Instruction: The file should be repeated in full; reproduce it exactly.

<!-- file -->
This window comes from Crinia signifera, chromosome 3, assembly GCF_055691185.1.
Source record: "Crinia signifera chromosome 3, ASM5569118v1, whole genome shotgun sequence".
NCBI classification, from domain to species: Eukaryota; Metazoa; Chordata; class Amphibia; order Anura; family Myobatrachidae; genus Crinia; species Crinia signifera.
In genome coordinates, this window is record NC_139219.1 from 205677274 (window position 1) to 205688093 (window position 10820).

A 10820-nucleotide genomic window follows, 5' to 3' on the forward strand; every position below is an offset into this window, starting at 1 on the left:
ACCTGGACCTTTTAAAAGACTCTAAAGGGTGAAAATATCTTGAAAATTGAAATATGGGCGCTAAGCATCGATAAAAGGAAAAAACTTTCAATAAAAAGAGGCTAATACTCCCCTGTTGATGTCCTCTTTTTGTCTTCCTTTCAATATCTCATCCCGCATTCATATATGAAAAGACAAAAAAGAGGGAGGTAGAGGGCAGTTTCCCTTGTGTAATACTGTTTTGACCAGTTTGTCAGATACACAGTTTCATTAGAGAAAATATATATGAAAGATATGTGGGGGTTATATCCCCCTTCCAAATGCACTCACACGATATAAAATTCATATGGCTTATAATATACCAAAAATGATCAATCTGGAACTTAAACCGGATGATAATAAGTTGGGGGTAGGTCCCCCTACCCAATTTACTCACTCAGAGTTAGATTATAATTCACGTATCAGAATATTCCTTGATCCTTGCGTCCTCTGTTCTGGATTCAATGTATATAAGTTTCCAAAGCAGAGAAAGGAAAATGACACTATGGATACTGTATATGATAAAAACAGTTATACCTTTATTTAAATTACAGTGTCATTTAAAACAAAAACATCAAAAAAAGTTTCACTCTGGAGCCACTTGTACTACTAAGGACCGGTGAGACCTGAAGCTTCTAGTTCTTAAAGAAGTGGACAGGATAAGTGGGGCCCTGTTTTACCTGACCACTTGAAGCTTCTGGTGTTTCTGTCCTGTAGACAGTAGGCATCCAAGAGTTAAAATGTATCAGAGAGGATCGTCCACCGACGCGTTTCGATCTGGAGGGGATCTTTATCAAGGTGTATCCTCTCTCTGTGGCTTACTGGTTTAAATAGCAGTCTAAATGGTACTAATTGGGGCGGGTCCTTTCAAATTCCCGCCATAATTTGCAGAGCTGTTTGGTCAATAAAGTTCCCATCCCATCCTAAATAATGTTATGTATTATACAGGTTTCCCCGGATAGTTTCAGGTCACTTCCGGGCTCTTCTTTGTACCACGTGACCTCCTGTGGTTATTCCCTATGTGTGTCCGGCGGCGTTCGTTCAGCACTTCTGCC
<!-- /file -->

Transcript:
This window comes from Crinia signifera, chromosome 3, assembly GCF_055691185.1.
Source record: "Crinia signifera chromosome 3, ASM5569118v1, whole genome shotgun sequence".
NCBI classification, from domain to species: Eukaryota; Metazoa; Chordata; class Amphibia; order Anura; family Myobatrachidae; genus Crinia; species Crinia signifera.
In genome coordinates, this window is record NC_139219.1 from 205677274 (window position 1) to 205688093 (window position 10820).

A 10820-nucleotide genomic window follows, 5' to 3' on the forward strand; every position below is an offset into this window, starting at 1 on the left:
ACCTGGACCTTTTAAAAGACTCTAAAGGGTGAAAATATCTTGAAAATTGAAATATGGGCGCTAAGCATCGATAAAAGGAAAAAACTTTCAATAAAAAGAGGCTAATACTCCCCTGTTGATGTCCTCTTTTTGTCTTCCTTTCAATATCTCATCCCGCATTCATATATGAAAAGACAAAAAAGAGGGAGGTAGAGGGCAGTTTCCCTTGTGTAATACTGTTTTGACCAGTTTGTCAGATACACAGTTTCATTAGAGAAAATATATATGAAAGATATGTGGGGGTTATATCCCCCTTCCAAATGCACTCACACGATATAAAATTCATATGGCTTATAATATACCAAAAATGATCAATCTGGAACTTAAACCGGATGATAATAAGTTGGGGGTAGGTCCCCCTACCCAATTTACTCACTCAGAGTTAGATTATAATTCACGTATCAGAATATTCCTTGATCCTTGCGTCCTCTGTTCTGGATTCAATGTATATAAGTTTCCAAAGCAGAGAAAGGAAAATGACACTATGGATACTGTATATGATAAAAACAGTTATACCTTTATTTAAATTACAGTGTCATTTAAAACAAAAACATCAAAAAAAGTTTCACTCTGGAGCCACTTGTACTACTAAGGACCGGTGAGACCTGAAGCTTCTAGTTCTTAAAGAAGTGGACAGGATAAGTGGGGCCCTGTTTTACCTGACCACTTGAAGCTTCTGGTGTTTCTGTCCTGTAGACAGTAGGCATCCAAGAGTTAAAATGTATCAGAGAGGATCGTCCACCGACGCGTTTCGATCTGGAGGGGATCTTTATCAAGGTGTATCCTCTCTCTGTGGCTTACTGGTTTAAATAGCAGTCTAAATGGTACTAATTGGGGCGGGTCCTTTCAAATTCCCGCCATAATTTGCAGAGCTGTTTGGTCAATAAAGTTCCCATCCCATCCTAAATAATGTTATGTATTATACAGGTTTCCCCGGATAGTTTCAGGTCACTTCCGGGCTCTTCTTTGTACCACGTGACCTCCTGTGGTTATTCCCTATGTGTGTCCGGCGGCGTTCGTTCAGCACTTCTGCC